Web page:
Prepare to haggle amid huge price differences at appliance retailers in Twin Cities

Household appliances used to last for decades. But changing trends and features along with shorter appliance lifespans mean you’ll likely need to replace at least one or two dishwashers, ranges, refrigerators, washers and dryers in your lifetime.

Unlike buying most other high-priced items, a lot can go wrong when buying gadgets.

You can’t just bring a new broken fridge back to the store. And most consumers need help with delivery and installation.

Unfortunately, Twin Cities Consumers’ Checkbook Magazine and receive many reviews from locally surveyed device buyers suggesting that delivery and installation are the most problematic parts of many transactions.

To help you separate the good deals from the not so good, Star Tribune readers can, through a special agreement, until May 5

Another important aspect: the price. Scheckbook’s undercover price buyers found that the highest price quoted by local retailers for a Whirlpool WRX735SDHZ stainless steel refrigerator was $2,197; the lowest price was $1,379 – a tidy saving of $818. For a Maytag MGT8800FZ stainless steel gas range, prices ranged from $1,131 to $1,971, a difference of $840.

Fortunately, Checkbook notes that high-rated stores often offer prices as low or even lower than their low-rated competitors. In addition, Checkbook’s research shows that most stores use fake sales prices to trick customers into believing they are getting special offers, when in reality devices are always on sale and shoppers overpay at most stores.

The only way to be sure you’re getting a good deal is to shop around. Since manufacturers enforce a minimum pricing policy aimed at suppressing price competition, if you just rely on the stores’ advertisements or websites, you will find the same prices for most models from store to store.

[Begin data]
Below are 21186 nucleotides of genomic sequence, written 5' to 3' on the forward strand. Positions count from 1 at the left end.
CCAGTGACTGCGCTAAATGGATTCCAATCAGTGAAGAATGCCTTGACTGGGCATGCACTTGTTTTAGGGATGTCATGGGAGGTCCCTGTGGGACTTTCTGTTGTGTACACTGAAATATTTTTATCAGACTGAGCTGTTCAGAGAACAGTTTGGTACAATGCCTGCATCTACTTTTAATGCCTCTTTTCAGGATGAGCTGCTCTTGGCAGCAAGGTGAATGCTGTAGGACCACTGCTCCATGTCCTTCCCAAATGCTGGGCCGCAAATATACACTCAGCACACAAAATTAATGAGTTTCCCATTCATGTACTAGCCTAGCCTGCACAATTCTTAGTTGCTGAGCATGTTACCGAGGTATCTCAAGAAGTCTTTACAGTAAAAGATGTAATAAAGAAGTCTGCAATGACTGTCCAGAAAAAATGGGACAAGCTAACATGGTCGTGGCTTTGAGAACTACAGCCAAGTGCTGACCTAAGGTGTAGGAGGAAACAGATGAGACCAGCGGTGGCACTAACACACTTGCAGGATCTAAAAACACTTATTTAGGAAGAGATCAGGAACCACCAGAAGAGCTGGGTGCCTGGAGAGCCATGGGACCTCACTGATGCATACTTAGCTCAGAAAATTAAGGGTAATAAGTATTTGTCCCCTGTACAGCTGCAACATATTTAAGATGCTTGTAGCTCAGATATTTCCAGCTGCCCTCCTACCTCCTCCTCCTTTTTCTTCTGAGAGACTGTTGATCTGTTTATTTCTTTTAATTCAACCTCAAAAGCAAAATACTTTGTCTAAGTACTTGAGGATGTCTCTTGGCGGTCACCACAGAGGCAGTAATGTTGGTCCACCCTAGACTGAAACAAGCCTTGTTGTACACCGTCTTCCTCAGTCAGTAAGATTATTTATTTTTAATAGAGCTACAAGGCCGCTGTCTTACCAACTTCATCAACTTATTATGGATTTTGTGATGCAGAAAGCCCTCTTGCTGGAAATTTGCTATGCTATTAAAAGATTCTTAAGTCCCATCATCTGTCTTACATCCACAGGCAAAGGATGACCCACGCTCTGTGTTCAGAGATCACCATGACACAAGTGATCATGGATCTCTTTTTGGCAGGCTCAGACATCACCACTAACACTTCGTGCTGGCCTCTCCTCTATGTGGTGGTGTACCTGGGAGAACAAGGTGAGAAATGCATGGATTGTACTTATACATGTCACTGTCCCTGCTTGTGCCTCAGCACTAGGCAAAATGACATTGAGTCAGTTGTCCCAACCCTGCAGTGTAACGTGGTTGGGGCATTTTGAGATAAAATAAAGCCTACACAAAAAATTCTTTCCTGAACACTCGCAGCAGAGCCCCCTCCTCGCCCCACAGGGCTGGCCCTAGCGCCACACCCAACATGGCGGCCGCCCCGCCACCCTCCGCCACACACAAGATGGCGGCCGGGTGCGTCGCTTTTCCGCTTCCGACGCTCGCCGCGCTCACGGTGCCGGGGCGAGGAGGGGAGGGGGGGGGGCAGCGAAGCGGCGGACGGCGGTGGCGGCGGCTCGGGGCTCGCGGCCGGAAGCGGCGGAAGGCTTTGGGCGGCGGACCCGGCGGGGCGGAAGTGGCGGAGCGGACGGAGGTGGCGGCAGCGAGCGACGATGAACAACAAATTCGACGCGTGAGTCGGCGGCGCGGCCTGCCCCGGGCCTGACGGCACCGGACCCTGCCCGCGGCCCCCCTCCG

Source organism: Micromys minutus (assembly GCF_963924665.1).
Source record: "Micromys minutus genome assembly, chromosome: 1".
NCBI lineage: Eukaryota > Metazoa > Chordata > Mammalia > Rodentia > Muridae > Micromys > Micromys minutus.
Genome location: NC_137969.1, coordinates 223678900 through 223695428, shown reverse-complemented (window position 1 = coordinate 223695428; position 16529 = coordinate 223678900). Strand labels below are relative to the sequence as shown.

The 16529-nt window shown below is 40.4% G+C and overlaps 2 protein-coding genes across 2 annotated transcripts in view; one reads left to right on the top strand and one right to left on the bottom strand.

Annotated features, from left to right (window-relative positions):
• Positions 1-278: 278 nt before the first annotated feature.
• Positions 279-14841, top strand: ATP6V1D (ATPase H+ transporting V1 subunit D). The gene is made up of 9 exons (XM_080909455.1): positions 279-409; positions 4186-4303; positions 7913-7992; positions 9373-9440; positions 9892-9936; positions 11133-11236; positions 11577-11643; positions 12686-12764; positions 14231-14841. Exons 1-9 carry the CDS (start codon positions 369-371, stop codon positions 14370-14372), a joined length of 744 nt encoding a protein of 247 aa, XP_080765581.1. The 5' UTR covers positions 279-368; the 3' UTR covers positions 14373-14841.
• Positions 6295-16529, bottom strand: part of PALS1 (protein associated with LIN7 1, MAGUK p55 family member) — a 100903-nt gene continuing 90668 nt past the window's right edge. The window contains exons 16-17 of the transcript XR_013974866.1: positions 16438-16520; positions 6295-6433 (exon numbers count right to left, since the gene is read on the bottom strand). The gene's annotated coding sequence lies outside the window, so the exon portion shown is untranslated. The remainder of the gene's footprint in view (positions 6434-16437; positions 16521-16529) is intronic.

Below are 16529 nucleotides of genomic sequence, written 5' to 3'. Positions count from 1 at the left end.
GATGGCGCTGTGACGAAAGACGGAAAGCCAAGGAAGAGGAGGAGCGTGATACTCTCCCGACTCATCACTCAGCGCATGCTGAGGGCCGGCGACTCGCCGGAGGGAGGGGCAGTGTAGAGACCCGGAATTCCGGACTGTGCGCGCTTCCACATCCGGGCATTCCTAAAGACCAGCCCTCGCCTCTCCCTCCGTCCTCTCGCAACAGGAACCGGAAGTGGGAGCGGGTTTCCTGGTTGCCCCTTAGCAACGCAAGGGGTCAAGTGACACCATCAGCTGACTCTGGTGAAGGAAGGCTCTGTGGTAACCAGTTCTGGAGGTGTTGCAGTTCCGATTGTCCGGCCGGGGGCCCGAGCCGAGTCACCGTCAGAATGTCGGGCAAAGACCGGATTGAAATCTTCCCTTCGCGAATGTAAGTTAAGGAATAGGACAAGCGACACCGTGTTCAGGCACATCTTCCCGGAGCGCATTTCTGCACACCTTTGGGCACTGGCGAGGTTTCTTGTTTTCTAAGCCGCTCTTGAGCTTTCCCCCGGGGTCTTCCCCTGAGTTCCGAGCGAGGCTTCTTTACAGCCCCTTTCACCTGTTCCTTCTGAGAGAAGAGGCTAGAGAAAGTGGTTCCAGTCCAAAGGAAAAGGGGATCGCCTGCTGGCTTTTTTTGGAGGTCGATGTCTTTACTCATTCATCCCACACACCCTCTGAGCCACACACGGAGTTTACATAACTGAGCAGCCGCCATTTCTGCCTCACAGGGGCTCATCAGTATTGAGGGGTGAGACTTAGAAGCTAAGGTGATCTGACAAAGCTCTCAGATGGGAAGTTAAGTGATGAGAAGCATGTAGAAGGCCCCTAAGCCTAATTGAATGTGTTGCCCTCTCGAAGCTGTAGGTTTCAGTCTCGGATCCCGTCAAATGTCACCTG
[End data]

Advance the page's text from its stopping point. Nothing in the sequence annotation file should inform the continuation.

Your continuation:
But Checkbook’s researchers found that when they called or emailed stores and mentioned that they were getting prices from multiple outlets for the models they were considering, they were often getting steep discounts to earn their deal .

At independent stores, Checkbook buyers found that informing store associates that they were receiving quotes from multiple stores often resulted in discounts, waivers of shipping and installation fees, or both. Making big chains more flexible required significantly more effort, but Checkbook’s researchers waited and waited on hold to speak to sales managers at the home appliances division, sometimes securing better deals.

Call four or five retailers and ask to speak to someone who is authorized to offer discounts. Let that person know the make and model numbers of the devices they want, explain that you’re calling multiple companies to get quotes, make it clear that you’ll only ask each store once for the best price – and buy from the store that does Offer offers best offer.

Don’t be afraid to use this method. Be polite, matter-of-fact, and let stores know you’re getting competitive deals on larger purchases. Most equipment sellers are used to offering discounts when asked.

First, decide on the models you want to buy. There are some excellent sources that offer independent buying advice. Consumer Reports regularly rates devices across a range of quality aspects, including reliability, and offers wise advice on the pros and cons of configurations, designs, features, and options. The US Department of Energy’s Energy Star program provides lists and energy consumption data for certified devices. Sellers can also be fantastic sources of buying advice – but only in stores that employ knowledgeable, helpful staff.

If you require delivery and installation services, price that work along with pricing the equipment. Note that some companies do not install dishwashers and do not connect other appliances to gas lines. Some delivery workers do nothing but move equipment into place and plug it in.

If you’re buying from a store that doesn’t offer a full installation service and you’re not comfortable doing it yourself, you’ll need to hire a plumber or appliance repair service. Most budget installers charge around $100 to $150 to hook up washing machines, gas ranges, or dishwashers. Consider this expense when comparing device prices.

It’s reasonable for a store to ask for a small deposit up front. But a large deposit robs you of the leverage you may need to ensure everything goes as planned. If possible, pay by credit card. If you have a problem, you can protest the charge to your credit card issuer.

Twin Cities Consumers’ Checkbook magazine and are a non-profit organization supported by consumers and take no money from the service providers we review. Star Tribune readers can access local appliance store Checkbook reviews for free through June 5 through

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